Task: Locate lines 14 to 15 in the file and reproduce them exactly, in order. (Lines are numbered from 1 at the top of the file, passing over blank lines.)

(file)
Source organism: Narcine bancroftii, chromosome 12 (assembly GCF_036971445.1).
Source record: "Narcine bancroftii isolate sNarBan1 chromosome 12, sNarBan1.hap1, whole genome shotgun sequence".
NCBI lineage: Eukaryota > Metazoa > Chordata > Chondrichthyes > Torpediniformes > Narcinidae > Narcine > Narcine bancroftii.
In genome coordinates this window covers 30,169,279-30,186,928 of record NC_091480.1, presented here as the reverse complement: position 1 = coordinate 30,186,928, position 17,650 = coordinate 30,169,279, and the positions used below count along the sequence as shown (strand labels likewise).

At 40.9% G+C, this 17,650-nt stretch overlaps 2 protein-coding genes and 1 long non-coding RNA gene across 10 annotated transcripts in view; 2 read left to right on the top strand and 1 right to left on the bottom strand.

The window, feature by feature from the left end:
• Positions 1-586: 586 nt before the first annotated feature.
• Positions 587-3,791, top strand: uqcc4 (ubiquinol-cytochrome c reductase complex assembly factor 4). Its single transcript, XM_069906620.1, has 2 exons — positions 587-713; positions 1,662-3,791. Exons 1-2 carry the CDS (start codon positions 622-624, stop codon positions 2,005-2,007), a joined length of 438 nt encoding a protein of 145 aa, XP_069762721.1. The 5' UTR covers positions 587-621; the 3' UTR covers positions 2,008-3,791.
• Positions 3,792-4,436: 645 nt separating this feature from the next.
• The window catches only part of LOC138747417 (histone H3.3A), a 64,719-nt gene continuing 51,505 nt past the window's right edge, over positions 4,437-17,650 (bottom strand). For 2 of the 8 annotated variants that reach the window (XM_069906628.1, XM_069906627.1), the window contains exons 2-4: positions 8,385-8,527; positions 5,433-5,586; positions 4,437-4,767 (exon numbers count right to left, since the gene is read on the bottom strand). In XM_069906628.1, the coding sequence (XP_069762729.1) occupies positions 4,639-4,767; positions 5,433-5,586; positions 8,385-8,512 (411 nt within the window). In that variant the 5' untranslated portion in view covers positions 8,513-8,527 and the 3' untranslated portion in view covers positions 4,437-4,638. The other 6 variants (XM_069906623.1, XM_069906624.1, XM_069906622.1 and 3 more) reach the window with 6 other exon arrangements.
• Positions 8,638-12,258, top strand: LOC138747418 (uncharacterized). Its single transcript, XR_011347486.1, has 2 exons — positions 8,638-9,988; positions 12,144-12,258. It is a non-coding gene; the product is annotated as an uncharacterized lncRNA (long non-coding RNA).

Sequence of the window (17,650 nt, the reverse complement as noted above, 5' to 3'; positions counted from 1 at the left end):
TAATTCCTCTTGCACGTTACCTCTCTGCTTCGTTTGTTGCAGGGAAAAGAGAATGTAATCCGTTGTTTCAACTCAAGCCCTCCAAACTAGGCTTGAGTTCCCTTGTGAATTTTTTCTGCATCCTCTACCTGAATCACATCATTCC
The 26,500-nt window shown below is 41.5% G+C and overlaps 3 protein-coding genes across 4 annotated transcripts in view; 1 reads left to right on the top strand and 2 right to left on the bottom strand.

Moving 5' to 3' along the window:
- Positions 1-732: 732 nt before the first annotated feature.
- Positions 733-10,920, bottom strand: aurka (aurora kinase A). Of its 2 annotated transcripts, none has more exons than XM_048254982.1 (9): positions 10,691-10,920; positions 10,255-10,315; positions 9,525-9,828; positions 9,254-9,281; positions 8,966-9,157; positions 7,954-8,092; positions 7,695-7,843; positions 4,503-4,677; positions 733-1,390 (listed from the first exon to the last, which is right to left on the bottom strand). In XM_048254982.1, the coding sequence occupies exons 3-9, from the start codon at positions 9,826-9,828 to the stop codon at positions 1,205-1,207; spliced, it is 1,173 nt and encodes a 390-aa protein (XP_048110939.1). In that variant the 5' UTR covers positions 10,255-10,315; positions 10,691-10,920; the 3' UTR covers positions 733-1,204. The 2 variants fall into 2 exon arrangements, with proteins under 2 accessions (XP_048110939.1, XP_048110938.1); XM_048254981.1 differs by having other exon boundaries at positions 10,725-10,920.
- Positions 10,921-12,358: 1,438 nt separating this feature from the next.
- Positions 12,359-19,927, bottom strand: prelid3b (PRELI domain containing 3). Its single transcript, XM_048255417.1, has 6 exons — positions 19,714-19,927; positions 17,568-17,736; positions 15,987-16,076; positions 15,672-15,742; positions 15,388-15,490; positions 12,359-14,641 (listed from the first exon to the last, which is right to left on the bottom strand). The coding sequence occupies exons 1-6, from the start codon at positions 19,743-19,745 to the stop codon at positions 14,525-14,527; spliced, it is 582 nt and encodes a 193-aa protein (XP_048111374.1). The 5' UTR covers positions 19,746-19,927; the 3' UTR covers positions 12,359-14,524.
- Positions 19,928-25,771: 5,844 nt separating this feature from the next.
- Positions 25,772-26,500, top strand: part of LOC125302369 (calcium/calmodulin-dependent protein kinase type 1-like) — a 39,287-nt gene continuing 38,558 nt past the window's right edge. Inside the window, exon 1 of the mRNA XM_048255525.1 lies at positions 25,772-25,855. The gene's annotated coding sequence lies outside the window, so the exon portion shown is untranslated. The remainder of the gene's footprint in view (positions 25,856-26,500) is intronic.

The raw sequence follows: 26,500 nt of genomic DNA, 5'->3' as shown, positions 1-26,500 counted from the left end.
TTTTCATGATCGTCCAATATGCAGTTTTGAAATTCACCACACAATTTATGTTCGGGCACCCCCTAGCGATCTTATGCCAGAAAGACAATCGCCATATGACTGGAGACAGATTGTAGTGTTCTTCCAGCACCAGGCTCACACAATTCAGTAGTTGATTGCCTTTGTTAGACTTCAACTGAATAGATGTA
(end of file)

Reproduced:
The 26,500-nt window shown below is 41.5% G+C and overlaps 3 protein-coding genes across 4 annotated transcripts in view; 1 reads left to right on the top strand and 2 right to left on the bottom strand.

Moving 5' to 3' along the window: